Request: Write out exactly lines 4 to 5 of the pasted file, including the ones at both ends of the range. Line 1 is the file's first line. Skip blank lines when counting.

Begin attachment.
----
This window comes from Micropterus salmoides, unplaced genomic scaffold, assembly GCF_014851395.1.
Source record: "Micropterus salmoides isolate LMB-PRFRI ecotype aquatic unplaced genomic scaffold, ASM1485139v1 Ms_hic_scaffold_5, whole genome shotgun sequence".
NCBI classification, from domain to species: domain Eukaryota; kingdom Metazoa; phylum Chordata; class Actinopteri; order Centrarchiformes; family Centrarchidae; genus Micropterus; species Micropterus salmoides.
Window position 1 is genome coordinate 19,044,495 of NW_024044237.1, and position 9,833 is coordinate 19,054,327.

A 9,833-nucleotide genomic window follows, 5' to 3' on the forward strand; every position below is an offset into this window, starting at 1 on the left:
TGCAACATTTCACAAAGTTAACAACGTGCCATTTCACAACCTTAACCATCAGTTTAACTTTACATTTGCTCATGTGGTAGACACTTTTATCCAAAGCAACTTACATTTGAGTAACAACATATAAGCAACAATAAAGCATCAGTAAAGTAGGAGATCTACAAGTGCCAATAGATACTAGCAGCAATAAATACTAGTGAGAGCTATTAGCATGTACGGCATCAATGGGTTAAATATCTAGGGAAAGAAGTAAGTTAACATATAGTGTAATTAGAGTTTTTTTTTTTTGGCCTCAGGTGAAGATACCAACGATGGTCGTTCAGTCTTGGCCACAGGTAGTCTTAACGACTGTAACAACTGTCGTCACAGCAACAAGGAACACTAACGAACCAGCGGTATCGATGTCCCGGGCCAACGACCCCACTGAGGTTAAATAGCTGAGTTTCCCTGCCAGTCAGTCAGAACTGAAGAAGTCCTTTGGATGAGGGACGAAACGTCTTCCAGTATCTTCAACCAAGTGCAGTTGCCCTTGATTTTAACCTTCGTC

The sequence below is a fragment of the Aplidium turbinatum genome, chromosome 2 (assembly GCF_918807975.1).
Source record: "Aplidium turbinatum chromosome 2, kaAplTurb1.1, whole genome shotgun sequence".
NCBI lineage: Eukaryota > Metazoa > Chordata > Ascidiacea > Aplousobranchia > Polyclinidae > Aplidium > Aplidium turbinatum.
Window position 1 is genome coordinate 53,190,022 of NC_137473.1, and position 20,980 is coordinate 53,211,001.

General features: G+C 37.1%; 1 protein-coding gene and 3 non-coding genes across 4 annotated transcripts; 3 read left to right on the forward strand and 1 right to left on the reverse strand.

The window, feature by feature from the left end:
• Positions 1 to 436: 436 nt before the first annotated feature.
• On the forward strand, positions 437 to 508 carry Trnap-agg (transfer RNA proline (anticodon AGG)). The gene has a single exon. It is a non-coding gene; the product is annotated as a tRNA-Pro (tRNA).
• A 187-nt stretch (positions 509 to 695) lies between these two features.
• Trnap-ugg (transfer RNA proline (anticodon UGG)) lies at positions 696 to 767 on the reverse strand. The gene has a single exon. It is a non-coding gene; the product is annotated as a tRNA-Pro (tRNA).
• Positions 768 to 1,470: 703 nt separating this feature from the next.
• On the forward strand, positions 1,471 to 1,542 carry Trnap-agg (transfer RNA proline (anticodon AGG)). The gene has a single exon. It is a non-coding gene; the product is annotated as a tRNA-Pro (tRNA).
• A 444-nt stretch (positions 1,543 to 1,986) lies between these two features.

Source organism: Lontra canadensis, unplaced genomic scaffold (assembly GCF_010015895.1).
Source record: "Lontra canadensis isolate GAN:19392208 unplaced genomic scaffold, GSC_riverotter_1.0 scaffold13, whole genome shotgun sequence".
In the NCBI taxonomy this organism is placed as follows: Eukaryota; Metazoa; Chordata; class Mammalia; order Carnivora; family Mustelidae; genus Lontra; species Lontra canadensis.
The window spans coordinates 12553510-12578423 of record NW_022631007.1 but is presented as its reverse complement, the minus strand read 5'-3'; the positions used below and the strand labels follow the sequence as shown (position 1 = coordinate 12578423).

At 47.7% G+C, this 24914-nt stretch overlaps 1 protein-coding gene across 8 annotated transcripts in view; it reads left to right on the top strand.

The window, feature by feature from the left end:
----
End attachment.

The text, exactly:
Window position 1 is genome coordinate 19,044,495 of NW_024044237.1, and position 9,833 is coordinate 19,054,327.

A 9,833-nucleotide genomic window follows, 5' to 3' on the forward strand; every position below is an offset into this window, starting at 1 on the left: